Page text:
Last summer I had the pleasure of meeting Sultan Al Qassemi (@SultanAlQassemi) when he joined my Public Diplomacy class at Emerson College. He was in Boston for a few days attending events and Dr. Payne (@JGPAYNE) somehow charmed Sultan and convinced him to join us in class that evening.
At the time, Sultan did not mention that he had been named one of TIME Magazine’s 140 Best Twitter Feeds in March 2011. Since the summer, he has also been named one of The Most Influential Non-Celebrity Users of Twitter by UK’s The Independent. But you wouldn’t know any of these things when you meet Sultan. He’s incredibly humble and doesn’t seem to believe that he has “tweeted up a revolution,” as the UK’s Guardian says, nor that he is the Twitter King of the Arab Spring, per Chatham House. It wasn’t until I began my research for this blog post that I began to understand fully the influence Sultan has had.
Sultan currently has 96,840 followers. He is a thirty-three year old fellow at the Dubai School of Government and a freelance columnist, raised in the United Arab Emirates and educated in Paris, per TIME Magazine. Sultan made such an impact because he took the time to translate everything that was happening in Egypt, Tunisia, Libya, and Syria into English. He translated all of the information like full speeches by Muammar Gaddafi, not just providing two sentence summaries as many Western newswires were doing (Chatham House). That and he removed opinion from his tweets, saving it for his longer articles (Guardian).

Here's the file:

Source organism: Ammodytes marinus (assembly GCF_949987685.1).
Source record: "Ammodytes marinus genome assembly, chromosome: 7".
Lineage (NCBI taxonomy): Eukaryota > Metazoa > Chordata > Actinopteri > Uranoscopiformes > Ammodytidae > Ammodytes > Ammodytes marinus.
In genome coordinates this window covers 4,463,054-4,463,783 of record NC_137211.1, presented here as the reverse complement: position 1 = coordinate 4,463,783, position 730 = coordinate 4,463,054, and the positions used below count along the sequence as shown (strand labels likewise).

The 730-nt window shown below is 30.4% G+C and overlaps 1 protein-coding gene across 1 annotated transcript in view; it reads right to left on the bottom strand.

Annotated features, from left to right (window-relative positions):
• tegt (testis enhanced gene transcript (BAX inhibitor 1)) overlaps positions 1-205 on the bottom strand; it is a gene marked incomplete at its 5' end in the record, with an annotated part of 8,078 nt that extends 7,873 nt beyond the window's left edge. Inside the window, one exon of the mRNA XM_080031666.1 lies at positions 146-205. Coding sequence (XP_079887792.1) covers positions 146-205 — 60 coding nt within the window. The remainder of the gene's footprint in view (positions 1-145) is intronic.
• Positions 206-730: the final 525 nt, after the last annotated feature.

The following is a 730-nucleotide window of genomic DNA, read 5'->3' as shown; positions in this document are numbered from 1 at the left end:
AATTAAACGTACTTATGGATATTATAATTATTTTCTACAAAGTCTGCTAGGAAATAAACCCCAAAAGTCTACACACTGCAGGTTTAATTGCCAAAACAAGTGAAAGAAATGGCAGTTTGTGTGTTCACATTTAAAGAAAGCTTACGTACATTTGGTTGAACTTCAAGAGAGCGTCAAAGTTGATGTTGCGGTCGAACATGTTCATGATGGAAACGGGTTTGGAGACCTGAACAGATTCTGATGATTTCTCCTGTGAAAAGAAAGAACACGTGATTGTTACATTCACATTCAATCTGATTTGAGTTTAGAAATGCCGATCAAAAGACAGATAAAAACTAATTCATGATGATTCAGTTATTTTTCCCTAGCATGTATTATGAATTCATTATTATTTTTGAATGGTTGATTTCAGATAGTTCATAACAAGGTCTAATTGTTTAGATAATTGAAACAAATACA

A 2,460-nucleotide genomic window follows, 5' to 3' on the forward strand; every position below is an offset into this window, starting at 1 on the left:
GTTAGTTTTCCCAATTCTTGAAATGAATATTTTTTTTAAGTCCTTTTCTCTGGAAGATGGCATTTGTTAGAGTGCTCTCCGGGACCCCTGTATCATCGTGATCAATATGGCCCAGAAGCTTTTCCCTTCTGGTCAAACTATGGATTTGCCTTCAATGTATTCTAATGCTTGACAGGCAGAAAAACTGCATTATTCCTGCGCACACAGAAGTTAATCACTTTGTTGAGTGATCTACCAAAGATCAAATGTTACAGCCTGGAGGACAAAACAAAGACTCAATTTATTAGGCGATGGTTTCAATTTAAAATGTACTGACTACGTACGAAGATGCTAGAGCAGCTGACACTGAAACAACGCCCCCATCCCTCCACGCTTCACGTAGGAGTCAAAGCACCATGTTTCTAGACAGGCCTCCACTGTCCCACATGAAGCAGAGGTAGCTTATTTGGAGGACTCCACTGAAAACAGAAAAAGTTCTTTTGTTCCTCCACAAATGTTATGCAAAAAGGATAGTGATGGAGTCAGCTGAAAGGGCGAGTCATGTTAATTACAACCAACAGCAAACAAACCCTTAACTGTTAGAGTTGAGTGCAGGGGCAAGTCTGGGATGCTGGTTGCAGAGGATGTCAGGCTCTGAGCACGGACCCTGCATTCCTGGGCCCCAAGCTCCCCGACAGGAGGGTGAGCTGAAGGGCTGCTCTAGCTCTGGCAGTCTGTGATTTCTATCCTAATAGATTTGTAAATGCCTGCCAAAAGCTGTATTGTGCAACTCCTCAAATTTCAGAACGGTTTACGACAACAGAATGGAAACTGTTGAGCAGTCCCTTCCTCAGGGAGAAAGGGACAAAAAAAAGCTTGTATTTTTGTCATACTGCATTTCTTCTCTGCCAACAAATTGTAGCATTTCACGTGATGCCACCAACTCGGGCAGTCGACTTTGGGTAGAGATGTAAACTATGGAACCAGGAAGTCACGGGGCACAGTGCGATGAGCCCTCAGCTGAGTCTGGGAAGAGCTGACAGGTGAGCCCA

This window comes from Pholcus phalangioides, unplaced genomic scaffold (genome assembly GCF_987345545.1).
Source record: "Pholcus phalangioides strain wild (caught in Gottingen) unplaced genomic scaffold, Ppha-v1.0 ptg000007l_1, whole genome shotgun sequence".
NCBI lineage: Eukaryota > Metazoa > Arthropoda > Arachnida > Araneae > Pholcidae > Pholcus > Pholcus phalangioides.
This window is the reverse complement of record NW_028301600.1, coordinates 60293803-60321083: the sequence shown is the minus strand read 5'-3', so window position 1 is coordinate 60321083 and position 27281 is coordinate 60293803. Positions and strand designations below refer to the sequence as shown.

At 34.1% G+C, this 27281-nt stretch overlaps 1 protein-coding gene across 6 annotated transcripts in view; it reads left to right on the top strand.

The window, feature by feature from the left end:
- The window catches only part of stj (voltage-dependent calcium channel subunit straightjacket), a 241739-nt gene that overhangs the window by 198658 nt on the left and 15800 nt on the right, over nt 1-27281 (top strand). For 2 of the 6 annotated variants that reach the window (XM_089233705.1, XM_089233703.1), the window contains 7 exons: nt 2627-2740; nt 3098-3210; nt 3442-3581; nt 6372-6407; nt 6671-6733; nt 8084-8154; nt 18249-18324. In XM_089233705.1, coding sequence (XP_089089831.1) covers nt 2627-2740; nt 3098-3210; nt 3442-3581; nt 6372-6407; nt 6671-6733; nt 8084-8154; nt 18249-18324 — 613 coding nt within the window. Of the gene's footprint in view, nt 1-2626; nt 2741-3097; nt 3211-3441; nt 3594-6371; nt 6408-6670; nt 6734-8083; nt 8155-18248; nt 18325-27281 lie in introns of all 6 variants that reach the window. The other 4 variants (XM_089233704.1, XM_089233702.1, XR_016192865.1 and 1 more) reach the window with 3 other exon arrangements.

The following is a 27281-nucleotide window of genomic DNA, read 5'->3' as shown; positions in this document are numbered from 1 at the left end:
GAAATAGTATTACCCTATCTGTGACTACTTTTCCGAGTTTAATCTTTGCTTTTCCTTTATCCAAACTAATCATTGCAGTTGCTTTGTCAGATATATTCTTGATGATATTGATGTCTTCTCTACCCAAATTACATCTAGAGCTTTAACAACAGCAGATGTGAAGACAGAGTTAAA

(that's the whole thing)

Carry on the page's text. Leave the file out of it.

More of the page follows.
At one point he accounts that he was tweeting a new update every 45 seconds (TIME Magazine). For three weeks he wasn’t eating or sleeping (Guardian). Sultan took time off work and was tweeting over 20 hours a day (Chatham House). His following exploded once world journalists began to retweet him (Guardian). When asked what the impact of social media has had on the revolutions he said, “I think that the revolutions would have happened anyway, but I think social media was a tool, a mobiliser, a conduit, that people found each other through” (Guardian).
When asked about his current interests in the area, he sites Egypt and Saudi Arabia, saying “If Saudi [Arabia] changes, then everything changes. If Saudi empowers women, the rest of the region empowers women. It’s a multiplier effect. Saudi is on the cusp of major change – and it has nothing to do with people marching in the streets” (Guardian).
Some of you mentioned earlier that you did not understand the impact social media was having in the Arab Spring or that you thought it was over-credited. After reading this post and seeing all of the articles around one man, have your thoughts changed?